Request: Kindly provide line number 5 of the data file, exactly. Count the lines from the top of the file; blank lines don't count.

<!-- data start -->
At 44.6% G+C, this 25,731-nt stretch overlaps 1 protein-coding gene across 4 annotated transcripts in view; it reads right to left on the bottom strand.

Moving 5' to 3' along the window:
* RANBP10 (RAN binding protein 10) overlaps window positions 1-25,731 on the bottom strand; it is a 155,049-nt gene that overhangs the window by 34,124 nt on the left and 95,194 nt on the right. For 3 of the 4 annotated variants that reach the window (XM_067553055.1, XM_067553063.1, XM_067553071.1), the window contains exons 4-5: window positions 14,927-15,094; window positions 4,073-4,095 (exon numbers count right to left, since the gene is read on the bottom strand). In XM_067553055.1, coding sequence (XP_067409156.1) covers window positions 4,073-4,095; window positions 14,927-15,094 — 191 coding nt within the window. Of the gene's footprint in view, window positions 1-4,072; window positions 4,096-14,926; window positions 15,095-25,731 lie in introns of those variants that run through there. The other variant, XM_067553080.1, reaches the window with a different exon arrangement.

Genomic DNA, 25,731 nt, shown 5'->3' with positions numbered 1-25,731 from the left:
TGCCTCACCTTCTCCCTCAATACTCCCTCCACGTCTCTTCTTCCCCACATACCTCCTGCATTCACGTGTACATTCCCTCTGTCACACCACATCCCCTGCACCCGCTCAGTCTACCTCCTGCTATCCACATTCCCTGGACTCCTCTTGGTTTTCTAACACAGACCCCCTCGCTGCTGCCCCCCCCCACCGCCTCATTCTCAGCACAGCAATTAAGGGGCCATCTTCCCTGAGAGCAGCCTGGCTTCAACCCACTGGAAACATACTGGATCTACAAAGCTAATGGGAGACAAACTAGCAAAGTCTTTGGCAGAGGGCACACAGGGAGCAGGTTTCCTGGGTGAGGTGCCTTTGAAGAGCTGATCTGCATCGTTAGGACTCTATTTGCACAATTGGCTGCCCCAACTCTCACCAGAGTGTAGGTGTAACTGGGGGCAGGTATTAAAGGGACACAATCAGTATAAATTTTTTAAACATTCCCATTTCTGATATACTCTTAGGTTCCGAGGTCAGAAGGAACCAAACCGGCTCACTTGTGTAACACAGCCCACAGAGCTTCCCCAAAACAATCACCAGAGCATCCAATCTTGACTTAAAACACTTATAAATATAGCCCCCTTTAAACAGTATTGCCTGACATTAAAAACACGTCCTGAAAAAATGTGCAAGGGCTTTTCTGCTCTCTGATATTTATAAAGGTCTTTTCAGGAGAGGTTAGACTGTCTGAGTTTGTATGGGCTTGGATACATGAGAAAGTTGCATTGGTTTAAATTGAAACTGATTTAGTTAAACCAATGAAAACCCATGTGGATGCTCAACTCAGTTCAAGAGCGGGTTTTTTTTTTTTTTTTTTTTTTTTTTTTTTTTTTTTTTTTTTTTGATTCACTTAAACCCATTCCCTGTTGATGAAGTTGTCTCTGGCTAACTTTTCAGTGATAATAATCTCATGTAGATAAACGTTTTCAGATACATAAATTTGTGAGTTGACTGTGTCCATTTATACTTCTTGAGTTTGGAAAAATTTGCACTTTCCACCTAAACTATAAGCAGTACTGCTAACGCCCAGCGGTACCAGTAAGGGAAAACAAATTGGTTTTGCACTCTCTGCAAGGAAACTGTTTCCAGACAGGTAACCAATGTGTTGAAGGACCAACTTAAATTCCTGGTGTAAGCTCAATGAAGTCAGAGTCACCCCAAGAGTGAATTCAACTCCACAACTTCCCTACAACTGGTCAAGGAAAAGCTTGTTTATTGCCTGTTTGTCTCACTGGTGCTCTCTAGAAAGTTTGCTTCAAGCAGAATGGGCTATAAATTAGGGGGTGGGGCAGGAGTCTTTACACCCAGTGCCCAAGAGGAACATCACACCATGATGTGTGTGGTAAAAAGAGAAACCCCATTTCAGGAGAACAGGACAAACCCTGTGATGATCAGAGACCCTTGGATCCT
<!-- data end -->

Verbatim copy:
TGCCTCACCTTCTCCCTCAATACTCCCTCCACGTCTCTTCTTCCCCACATACCTCCTGCATTCACGTGTACATTCCCTCTGTCACACCACATCCCCTGCACCCGCTCAGTCTACCTCCTGCTATCCACATTCCCTGGACTCCTCTTGGTTTTCTAACACAGACCCCCTCGCTGCTGCCCCCCCCCACCGCCTCATTCTCAGCACAGCAATTAAGGGGCCATCTTCCCTGAGAGCAGCCTGGCTTCAACCCACTGGAAACATACTGGATCTACAAAGCTAATGGGAGACAAACTAGCAAAGTCTTTGGCAGAGGGCACACAGGGAGCAGGTTTCCTGGGTGAGGTGCCTTTGAAGAGCTGATCTGCATCGTTAGGACTCTATTTGCACAATTGGCTGCCCCAACTCTCACCAGAGTGTAGGTGTAACTGGGGGCAGGTATTAAAGGGACACAATCAGTATAAATTTTTTAAACATTCCCATTTCTGATATACTCTTAGGTTCCGAGGTCAGAAGGAACCAAACCGGCTCACTTGTGTAACACAGCCCACAGAGCTTCCCCAAAACAATCACCAGAGCATCCAATCTTGACTTAAAACACTTATAAATATAGCCCCCTTTAAACAGTATTGCCTGACATTAAAAACACGTCCTGAAAAAATGTGCAAGGGCTTTTCTGCTCTCTGATATTTATAAAGGTCTTTTCAGGAGAGGTTAGACTGTCTGAGTTTGTATGGGCTTGGATACATGAGAAAGTTGCATTGGTTTAAATTGAAACTGATTTAGTTAAACCAATGAAAACCCATGTGGATGCTCAACTCAGTTCAAGAGCGGGTTTTTTTTTTTTTTTTTTTTTTTTTTTTTTTTTTTTTTTTTTTTGATTCACTTAAACCCATTCCCTGTTGATGAAGTTGTCTCTGGCTAACTTTTCAGTGATAATAATCTCATGTAGATAAACGTTTTCAGATACATAAATTTGTGAGTTGACTGTGTCCATTTATACTTCTTGAGTTTGGAAAAATTTGCACTTTCCACCTAAACTATAAGCAGTACTGCTAACGCCCAGCGGTACCAGTAAGGGAAAACAAATTGGTTTTGCACTCTCTGCAAGGAAACTGTTTCCAGACAGGTAACCAATGTGTTGAAGGACCAACTTAAATTCCTGGTGTAAGCTCAATGAAGTCAGAGTCACCCCAAGAGTGAATTCAACTCCACAACTTCCCTACAACTGGTCAAGGAAAAGCTTGTTTATTGCCTGTTTGTCTCACTGGTGCTCTCTAGAAAGTTTGCTTCAAGCAGAATGGGCTATAAATTAGGGGGTGGGGCAGGAGTCTTTACACCCAGTGCCCAAGAGGAACATCACACCATGATGTGTGTGGTAAAAAGAGAAACCCCATTTCAGGAGAACAGGACAAACCCTGTGATGATCAGAGACCCTTGGATCCT